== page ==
By Adam Cook | Indiewire February 26, 2013 at 1:16PM
The tricky thing with instantly canonized film giants like Martin Scorsese is that the collective interpretation of their work often simplifies their artistry. Especially in North America, he's too often been pegged as a director of gangster films, violence, a fun stylist. However, Scorsese's complex visual tapestry as an artist begs for more nuance in approaching his work. In the Deutsche Kinemathek, Berlin’s famous cinema museum and arthouse, curator Nils Warnecke and his team have assembled the first exhibition on Hollywood's most respected working filmmaker. Thoughtfully put together, it features an overwhelming variety of 600 or so items on display. The exhibition helps simultaneously complicate and clarify the art of Martin Scorsese.
Divided into several categories, such as "Family," "Brothers," and "New York," the exhibition articulates Scorsese on a thematic level, weaving in objects, photographs, and curiosities, with only very few instances of superficial displays of frivolous memorabilia (though there is genuine pleasure in observing Johnny Boy's hat from "Mean Streets" and Travis Bickle's cowboy boots). The real focus here is on Scorsese's historic and artistic lineage: the elements of his upbringing, as a man, cinephile, and ultimately a filmmaker, with particular care paid to his influences and loves.
Scripts and storyboards with Scorsese’s own handwritten notes, diagrams and other various scribblings give insight into his tenacious method. Crossing out shot descriptions, for example, in the script for "Casino," and penciling in a detailed series of frames, complete with drawings to communicate the various camera positions -- sure, it's always been obvious, but these details bring out just how precisely Scorsese's mind works on a visual level. The level of care Scorsese puts into crafting every single shot is awe-inspiring, and the work he clearly invests in developing his scripts makes one wonder how he finds the time to make as many films as he does -- other examples, such as a revised draft of "The Color of Money" with Scorsese's notes, demonstrate this.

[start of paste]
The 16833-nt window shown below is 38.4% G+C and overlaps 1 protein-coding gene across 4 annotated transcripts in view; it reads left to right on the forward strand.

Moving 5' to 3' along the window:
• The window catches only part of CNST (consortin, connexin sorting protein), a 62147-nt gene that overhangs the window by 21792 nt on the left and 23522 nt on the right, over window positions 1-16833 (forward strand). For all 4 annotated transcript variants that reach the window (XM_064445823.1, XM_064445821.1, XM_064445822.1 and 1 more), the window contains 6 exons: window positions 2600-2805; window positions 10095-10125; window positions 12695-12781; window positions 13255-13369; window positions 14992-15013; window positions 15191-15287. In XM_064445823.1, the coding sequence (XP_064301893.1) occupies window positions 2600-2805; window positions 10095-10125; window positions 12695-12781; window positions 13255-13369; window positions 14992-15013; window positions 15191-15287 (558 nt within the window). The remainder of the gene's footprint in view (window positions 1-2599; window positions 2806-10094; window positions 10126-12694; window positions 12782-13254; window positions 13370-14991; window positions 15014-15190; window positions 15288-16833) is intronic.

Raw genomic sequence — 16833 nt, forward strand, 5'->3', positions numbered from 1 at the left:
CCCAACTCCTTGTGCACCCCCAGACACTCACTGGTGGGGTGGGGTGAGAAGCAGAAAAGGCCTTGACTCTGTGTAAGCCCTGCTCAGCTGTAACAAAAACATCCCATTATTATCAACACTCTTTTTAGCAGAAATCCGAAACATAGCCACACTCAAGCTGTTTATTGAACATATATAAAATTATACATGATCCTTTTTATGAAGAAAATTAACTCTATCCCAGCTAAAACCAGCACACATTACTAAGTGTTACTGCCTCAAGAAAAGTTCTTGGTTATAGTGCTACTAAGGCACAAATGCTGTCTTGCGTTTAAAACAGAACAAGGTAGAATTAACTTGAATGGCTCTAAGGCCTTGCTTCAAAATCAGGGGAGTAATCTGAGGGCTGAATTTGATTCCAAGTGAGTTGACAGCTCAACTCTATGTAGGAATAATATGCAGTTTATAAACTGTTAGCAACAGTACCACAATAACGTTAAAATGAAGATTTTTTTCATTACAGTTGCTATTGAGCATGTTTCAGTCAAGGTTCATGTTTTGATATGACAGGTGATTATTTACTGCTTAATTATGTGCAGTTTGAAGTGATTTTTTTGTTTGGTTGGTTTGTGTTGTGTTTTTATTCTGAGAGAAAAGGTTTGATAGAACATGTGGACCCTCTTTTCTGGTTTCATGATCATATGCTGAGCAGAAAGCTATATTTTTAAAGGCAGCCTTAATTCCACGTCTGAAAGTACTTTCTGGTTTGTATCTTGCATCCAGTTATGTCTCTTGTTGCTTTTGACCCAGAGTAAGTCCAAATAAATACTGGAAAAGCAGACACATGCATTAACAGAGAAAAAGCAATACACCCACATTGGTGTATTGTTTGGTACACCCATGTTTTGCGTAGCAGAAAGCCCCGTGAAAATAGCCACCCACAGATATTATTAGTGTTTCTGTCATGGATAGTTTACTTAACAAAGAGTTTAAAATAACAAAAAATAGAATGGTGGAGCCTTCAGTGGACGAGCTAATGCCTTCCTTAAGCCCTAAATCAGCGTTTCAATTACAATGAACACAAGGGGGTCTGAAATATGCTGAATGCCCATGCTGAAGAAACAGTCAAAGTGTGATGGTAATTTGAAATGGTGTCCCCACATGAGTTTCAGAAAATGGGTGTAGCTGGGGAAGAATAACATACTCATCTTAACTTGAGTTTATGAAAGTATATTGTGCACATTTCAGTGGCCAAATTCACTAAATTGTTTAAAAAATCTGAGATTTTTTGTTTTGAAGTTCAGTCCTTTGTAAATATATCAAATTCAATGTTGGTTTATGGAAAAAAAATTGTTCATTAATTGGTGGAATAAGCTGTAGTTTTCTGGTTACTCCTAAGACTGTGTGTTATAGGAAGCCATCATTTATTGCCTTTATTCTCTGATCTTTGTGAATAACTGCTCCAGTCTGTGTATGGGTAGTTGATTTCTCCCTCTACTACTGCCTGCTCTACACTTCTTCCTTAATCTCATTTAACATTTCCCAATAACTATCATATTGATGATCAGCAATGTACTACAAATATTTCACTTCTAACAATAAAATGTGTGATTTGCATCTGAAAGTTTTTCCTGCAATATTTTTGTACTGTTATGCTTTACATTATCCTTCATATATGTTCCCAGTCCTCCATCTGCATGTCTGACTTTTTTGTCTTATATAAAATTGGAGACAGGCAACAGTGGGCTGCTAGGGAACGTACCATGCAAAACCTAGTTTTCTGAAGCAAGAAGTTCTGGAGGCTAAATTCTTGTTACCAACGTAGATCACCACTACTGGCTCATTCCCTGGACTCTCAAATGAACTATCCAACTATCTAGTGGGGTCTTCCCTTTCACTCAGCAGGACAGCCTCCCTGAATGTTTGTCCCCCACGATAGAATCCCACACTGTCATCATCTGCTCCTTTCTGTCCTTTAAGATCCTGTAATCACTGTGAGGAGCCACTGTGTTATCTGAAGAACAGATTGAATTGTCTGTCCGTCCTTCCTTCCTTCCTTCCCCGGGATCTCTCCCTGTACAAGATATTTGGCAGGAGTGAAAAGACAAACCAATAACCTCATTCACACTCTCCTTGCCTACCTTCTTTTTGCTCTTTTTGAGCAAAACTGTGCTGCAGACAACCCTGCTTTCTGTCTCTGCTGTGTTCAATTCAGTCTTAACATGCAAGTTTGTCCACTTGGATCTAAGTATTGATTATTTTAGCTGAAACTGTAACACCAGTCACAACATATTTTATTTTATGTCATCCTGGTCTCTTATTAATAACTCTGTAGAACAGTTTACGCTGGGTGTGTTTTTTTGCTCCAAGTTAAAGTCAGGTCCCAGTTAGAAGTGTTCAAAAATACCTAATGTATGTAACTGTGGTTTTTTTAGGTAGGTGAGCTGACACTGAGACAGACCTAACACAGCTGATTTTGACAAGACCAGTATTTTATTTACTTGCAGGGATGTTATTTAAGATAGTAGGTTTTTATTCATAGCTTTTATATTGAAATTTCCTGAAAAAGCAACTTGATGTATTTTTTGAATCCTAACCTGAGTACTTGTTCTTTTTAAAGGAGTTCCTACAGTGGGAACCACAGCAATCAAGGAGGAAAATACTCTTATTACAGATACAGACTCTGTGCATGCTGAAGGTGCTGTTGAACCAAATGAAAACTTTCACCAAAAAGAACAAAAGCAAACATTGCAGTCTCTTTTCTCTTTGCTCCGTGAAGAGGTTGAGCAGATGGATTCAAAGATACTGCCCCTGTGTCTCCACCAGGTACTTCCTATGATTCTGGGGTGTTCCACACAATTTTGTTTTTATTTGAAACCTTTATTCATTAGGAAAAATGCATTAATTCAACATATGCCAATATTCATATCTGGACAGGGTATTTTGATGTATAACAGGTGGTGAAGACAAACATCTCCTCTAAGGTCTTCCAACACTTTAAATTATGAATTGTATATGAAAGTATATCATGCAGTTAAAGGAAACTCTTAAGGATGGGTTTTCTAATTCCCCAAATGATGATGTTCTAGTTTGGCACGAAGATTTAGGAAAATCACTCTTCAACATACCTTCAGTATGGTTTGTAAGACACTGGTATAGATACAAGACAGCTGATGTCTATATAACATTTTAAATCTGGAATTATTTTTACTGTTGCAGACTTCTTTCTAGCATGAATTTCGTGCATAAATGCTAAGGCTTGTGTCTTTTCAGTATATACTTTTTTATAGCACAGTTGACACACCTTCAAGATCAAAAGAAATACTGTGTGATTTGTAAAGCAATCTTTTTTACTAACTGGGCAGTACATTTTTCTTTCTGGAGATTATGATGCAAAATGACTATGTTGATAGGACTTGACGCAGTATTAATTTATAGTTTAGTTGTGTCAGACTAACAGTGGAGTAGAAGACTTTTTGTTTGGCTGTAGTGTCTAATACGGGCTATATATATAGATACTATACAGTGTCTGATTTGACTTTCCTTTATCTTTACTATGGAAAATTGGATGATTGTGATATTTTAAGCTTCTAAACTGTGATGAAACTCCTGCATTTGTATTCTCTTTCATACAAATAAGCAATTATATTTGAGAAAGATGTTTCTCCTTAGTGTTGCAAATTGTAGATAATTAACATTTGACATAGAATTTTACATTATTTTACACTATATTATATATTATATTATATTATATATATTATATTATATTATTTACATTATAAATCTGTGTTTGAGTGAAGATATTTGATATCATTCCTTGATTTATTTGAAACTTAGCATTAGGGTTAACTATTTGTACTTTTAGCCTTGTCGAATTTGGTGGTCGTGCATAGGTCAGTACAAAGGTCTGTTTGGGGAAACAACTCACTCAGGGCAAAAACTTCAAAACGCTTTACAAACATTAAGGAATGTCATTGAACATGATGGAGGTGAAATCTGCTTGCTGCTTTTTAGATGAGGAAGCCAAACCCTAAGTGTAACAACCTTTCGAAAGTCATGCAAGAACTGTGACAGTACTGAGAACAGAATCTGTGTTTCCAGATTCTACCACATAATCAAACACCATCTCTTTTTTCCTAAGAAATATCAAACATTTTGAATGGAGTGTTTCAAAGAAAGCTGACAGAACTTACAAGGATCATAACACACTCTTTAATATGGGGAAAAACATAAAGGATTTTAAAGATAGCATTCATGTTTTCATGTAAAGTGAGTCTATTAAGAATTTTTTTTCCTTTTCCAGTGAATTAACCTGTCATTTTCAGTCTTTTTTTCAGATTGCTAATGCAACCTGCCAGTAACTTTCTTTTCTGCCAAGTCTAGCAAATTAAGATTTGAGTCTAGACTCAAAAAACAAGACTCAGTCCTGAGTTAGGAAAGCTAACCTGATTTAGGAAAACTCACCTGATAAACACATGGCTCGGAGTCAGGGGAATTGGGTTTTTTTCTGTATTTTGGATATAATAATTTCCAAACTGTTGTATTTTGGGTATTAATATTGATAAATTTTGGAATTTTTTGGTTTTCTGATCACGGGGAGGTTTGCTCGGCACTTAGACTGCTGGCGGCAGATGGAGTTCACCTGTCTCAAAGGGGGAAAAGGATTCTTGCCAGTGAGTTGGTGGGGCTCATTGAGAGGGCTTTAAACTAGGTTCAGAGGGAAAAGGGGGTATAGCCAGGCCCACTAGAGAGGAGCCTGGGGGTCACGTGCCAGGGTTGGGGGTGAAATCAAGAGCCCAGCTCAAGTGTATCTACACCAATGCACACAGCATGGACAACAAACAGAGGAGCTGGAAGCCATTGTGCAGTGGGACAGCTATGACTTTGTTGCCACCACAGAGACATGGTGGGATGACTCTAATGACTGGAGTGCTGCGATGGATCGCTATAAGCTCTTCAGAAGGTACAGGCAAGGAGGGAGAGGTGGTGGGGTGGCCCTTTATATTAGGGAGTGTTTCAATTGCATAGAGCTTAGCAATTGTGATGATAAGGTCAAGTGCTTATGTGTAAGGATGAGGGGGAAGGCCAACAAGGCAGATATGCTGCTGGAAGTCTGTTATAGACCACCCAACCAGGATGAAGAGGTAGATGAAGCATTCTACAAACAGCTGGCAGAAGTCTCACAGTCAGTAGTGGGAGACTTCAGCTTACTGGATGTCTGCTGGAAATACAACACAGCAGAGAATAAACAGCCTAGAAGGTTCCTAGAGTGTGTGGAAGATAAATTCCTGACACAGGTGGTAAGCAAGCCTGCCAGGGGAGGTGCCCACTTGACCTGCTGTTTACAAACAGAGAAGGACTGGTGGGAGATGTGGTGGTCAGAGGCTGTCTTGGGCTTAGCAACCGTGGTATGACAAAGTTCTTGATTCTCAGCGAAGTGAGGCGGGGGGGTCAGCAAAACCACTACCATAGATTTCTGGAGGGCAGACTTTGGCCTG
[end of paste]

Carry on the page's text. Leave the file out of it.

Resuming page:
In the Family section, pictures of his grandparents, parents, and childhood help convey the director's origins. One image, taken by Scorsese himself as a youngster from his room, is shockingly close to the famous shot in "Goodfellas" of a young Henry Hill looking through his window at the world outside. Amazing artifacts from all of Scorsese's films are spread throughout. One memorable instance is the card ("For A Couple of Good Boy Scouts") that Travis Bickle sends to his parents in "Taxi Driver," surely one of the most haunting objects in his movies. Other gems include a matte painting from "Age of Innocence," and Scorsese’s first "storyboards," drawn at the age of 11 for a Roman epic for which he had Marlon Brando in mind for the lead. One of the most useful parts of the exhibition, from the New York section, is a scaled 3D diagram of New York with accompanying screens that study the locations used in Scorsese's films. The diagram reveals Scorsese's concentrated focus on the working class areas of Little Italy and Hell's Kitchen, and an almost complete avoidance of "rich" New York.
A section simply labeled "Cinema" displays Scorsese's enduring passion for the medium itself. An assortment of the man's own collection of movie posters and memorabilia -- including, among other things, the actual pair of "Red Shoes" from the Michael Powell and Emeric Pressburger classic. Also featured in this section is a series of letters from other filmmakers who joined Scorsese's petition -- launched over 30 years ago -- against Eastman Kodak's color film stock, which would degrade and fade after just a few years. Among the filmmakers who corresponded? Joseph Losey, Nagisa Oshima, Akira Kurosawa, Terrence Malick and Leni Riefenstahl. Also from Kurosawa, a beautiful colored drawing of Scorsese as Van Gogh in the film "Dreams" (1990), and that's not the only piece of artwork in his collection, which also features an original work by Pier Paolo Pasolini.
The greatest highlight here may be the finale: an installation created by Warnecke. Composed of four screens with creative use of Scorsese's own sound and image, Warnecke intensifies his style by spreading multiple images from one scene over another, sometimes mixing films, bringing out motifs and recurring images of guilt, sacrifice, alienation, collectively illuminating Scorsese's visual ideas.
Clearly the work of someone who understands the filmmaker’s artistry, the installation merely suggests the complexities of Scorsese's vast world of images. The exhibition makes no attempt to have a final say on a career that's far from over; instead, it's like the beginning of an excavation, a digging into the depths of an incomplete oeuvre.
In Berlin until May 12 and set for touring in Turin and Geneva, a North American trip for the exhibition remains uncertain, but those eager to see it in that part of the world should remain hopeful. After all, it's the part of the world closest to Scorsese's origins where a different approach to his cinema may be needed most.
For more information about the Scorsese exhibit, visit the official website.